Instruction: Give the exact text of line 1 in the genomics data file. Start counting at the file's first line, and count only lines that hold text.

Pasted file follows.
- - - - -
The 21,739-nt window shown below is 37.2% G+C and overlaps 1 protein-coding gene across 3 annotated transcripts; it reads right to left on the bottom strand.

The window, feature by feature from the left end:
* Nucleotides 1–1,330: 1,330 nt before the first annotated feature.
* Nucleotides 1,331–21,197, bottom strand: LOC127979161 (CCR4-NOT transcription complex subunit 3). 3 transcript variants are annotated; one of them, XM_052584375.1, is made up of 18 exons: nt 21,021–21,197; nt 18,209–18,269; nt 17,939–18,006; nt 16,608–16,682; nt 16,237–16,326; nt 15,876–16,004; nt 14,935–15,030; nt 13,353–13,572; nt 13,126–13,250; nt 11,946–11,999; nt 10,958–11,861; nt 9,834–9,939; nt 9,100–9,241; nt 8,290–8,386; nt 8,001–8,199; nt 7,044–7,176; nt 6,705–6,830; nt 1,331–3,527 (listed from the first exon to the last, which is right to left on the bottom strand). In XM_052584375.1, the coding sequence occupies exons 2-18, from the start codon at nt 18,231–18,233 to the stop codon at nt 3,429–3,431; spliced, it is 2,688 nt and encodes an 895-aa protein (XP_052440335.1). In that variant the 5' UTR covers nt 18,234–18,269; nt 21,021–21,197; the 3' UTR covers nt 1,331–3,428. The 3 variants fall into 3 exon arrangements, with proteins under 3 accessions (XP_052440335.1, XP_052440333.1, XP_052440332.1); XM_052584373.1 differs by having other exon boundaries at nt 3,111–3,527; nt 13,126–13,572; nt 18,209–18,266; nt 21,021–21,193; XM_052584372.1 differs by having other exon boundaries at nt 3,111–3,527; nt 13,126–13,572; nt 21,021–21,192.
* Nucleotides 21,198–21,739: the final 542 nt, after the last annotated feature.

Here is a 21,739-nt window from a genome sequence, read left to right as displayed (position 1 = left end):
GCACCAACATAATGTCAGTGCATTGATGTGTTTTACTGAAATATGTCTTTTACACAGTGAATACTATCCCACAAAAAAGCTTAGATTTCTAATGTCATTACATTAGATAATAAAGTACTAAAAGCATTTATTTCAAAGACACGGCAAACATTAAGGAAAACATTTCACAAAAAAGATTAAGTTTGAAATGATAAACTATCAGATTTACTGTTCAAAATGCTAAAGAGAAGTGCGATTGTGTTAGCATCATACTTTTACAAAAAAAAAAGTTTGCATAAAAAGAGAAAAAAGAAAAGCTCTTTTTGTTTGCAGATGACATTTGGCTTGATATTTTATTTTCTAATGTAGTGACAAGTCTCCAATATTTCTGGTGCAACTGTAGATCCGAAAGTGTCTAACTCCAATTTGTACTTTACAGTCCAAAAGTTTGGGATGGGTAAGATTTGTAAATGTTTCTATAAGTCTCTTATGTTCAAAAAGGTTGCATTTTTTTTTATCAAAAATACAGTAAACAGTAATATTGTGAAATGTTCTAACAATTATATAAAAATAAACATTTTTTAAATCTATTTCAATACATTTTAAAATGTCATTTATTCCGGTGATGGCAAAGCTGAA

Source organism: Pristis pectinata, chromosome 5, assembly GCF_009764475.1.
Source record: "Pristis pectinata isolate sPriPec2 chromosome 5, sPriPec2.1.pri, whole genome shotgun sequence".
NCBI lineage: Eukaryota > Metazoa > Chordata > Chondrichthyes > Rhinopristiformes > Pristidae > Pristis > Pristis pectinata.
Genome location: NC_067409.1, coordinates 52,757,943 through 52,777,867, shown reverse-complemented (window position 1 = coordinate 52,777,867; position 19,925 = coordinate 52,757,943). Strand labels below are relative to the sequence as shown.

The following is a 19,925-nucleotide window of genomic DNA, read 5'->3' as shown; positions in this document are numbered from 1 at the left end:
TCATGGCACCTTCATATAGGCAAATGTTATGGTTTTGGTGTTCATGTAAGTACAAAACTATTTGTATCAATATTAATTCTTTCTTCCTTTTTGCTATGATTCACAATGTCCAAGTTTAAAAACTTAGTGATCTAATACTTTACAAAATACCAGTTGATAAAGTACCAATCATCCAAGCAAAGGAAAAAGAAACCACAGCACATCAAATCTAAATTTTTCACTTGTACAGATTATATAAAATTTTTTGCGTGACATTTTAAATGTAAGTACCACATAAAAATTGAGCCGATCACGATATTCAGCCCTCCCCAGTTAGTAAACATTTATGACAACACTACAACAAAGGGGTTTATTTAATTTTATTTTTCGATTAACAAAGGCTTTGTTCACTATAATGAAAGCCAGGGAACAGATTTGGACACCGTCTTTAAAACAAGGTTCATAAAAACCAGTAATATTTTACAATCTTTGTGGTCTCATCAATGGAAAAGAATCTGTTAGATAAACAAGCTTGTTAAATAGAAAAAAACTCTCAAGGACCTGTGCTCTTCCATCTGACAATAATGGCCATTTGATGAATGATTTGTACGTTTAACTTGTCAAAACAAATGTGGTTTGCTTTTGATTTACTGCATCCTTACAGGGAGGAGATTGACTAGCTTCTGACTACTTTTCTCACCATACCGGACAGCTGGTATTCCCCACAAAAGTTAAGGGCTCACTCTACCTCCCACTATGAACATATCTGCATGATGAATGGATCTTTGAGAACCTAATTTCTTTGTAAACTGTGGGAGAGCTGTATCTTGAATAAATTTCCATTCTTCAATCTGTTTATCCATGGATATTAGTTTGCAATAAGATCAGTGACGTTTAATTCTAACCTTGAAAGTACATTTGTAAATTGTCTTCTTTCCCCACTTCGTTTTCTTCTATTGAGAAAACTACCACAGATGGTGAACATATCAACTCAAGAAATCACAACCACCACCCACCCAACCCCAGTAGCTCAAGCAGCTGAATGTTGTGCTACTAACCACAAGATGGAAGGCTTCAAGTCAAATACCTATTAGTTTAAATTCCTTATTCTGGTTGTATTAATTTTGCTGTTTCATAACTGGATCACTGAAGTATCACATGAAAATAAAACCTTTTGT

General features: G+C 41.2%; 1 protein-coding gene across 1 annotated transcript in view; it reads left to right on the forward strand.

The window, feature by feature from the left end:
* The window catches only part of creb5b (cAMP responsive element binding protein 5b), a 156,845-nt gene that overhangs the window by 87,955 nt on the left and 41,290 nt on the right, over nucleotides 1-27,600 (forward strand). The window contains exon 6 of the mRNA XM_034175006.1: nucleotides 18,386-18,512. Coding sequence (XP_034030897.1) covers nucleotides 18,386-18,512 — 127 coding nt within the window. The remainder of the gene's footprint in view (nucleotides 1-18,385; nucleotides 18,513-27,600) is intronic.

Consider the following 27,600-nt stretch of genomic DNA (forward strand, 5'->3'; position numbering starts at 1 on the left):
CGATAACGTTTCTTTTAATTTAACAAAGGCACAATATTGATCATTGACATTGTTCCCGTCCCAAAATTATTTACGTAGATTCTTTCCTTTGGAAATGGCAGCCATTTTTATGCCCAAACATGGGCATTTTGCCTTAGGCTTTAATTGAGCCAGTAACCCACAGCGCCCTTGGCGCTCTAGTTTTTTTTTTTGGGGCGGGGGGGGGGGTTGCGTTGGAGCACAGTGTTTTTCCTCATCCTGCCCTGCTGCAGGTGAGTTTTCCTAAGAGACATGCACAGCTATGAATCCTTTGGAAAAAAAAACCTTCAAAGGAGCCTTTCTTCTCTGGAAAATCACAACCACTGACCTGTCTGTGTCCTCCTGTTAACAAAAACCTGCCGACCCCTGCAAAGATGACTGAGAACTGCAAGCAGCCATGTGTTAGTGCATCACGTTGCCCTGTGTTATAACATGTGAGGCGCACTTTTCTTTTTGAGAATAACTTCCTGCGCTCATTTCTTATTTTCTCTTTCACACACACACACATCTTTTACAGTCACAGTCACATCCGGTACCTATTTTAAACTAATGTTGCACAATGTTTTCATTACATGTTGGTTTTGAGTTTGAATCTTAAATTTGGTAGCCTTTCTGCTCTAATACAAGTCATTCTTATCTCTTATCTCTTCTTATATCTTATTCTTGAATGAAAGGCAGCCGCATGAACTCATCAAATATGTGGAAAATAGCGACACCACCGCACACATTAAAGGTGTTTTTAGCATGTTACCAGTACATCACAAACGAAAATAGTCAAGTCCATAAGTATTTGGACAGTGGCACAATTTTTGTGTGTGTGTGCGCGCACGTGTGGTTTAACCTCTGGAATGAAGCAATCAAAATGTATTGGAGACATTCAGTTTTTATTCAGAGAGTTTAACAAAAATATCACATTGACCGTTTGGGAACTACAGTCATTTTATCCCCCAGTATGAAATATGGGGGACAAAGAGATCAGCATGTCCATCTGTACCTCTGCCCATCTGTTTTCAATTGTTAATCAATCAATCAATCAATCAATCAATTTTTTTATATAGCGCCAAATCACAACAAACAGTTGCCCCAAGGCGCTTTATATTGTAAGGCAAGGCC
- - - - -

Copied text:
The 21,739-nt window shown below is 37.2% G+C and overlaps 1 protein-coding gene across 3 annotated transcripts; it reads right to left on the bottom strand.